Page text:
The twister dropped the couple back to the ground within a matter of seconds after obliterating their tiny business, known then as The Li’l Store. The couple suffered no serious injuries and found shelter within minutes, but more than a year passed before the couple got back on their feet, Joey George said.
Saturday they reopened their store in a new building, at the A.P. Hollingsworth intersection in Webster’s Chapel. A new name — Webster’s Chapel Country Store — is fixed to the A-frame building in large red Styrofoam lettering.
“We’re back and we’re proud,” Joey George said.
Resting on the new store’s counter near the register is a leather-bound Bible that was found dirtied from the storm and a picture of the cement slab where the original shop stood. The Bible’s pages are filled with folded sheets of paper lined with handwritten notes and its owner, Joey George, said he is more secure than ever in the faith he’s claimed since his teen years.
It’s a miracle, he said, that he and his wife survived the storm unscathed but for a few cuts and bruises. The generosity he experienced from the community while rebounding from the destruction was miraculous, too, he said.
One man offered to help fund his rebuilding effort. A local company offered to pour the concrete foundation. Three others offered manpower and helped finish the inside of the building.
“I know him and I know his predicament and I thought he needed help, so I helped him,” said Jerry Thornton, Joey George’s former youth baseball coach. Thornton was one of the three men who helped finish the inside of the galvanized-metal structure.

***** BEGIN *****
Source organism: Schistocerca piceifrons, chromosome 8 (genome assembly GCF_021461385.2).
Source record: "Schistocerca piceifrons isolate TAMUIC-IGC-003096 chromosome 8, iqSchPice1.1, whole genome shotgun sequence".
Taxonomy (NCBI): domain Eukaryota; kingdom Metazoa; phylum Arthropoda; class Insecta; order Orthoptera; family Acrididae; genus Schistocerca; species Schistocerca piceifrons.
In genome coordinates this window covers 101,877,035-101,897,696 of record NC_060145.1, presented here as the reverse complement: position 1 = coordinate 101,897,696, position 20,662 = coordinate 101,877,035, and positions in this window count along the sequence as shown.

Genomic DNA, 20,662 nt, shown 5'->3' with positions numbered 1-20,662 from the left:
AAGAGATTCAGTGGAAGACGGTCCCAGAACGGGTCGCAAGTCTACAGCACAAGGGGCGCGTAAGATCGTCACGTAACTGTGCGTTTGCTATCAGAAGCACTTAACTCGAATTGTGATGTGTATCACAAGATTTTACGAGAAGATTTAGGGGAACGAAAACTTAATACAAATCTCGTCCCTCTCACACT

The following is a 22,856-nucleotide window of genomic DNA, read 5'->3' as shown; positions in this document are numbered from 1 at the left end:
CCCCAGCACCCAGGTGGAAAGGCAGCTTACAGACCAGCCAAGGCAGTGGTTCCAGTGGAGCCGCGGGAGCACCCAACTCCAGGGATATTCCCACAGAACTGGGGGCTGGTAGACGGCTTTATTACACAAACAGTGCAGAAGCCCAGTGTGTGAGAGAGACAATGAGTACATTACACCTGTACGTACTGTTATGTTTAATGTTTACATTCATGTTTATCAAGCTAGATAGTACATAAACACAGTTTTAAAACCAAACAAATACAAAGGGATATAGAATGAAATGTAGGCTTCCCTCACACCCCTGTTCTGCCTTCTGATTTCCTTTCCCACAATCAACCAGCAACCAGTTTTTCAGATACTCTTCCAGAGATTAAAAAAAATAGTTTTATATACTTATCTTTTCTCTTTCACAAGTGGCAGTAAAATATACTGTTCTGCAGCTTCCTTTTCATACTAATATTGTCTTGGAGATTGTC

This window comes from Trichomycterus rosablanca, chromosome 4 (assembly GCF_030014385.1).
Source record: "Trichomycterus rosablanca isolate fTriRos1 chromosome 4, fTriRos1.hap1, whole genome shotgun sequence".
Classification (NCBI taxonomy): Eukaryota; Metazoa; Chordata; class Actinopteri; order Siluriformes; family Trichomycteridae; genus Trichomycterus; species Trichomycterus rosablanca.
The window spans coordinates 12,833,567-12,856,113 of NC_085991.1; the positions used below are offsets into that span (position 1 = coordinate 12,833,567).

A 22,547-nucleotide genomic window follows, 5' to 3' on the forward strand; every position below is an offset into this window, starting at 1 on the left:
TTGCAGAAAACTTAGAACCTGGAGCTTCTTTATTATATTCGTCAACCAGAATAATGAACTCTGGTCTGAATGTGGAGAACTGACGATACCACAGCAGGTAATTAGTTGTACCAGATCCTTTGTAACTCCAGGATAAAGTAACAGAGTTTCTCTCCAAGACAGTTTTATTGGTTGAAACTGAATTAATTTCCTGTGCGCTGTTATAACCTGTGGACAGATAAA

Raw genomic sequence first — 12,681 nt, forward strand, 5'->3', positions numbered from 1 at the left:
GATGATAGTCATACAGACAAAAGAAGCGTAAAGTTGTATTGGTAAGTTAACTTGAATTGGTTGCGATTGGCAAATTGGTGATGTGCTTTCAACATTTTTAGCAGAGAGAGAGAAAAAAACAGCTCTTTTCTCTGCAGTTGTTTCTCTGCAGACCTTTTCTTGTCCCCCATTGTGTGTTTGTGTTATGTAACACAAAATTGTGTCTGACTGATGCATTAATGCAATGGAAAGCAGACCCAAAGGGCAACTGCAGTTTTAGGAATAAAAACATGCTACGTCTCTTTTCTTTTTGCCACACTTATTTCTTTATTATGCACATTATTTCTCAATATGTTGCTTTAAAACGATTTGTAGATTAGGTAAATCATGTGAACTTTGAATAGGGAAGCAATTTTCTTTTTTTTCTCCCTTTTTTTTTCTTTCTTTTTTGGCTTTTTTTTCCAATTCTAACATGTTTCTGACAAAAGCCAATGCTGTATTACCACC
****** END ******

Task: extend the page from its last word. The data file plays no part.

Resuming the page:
Thornton said he lives a short distance from the tornado’s path. His home was not affected, but he knows well the impact of the storm.
“You see the devastation of the building, but you don’t see the devastation of the person,” Thornton said. “It takes their heart. It just hurts.”
The store’s features — its doors, walls and light fixtures — are rustic. Raw oak panels are nailed together to form the store’s front door and the shutters that cover the window. The light shades are made from overturned galvanized buckets, the counter is made of raw wood. Hanging above the cashier is a chandelier of sorts — made from canning jars, the metal ring of a wooden barrel and hung from the ceiling with barbed wire
A coffee pot rests on a pressboard table top with a donation jar next to it.
“I never wanted people to have to pay for coffee,” George said. “I just make coffee and if you want to donate, you can; if you don’t, you don’t.”
Inside the store, packaged items — chips and candy — can be found on partially stocked shelves, while milk and meat can be found in the coolers. Products that give the small country store its down-home feel — crabapples, home-cooked boiled peanuts and locally made “Dink’s Jerky” packaged in sandwich bags with home-made labels — are all sold at the raw wood counter top. A large cloth checkerboard with oversized black and red checkers sits on a table near the register, so patrons can stay to play and to talk.
Surrounding the store are marred reminders of the storm’s presence — twisted trees, a damaged structure. But signs of progress are as prominent as the storm’s reminders: A new church stands down the road and new homes fill the scenery around the new business.
George estimates nearly 200 people came out for the grand opening last week. That, he said, is based partially on the number of hot dogs he gave away at the event.
The support he received from the community in the rebuilding process taught George lessons he never expected to learn. They’re lessons he intends to share, one conversation at a time, from behind the counter of his new store.
“Before the tornado, I didn’t know how to ask for help,” he said. “It’s OK to be helped by others and that way you learn to help others.”
Star staff writer Laura Johnson: 256-235-3544. On Twitter @LJohnson_Star.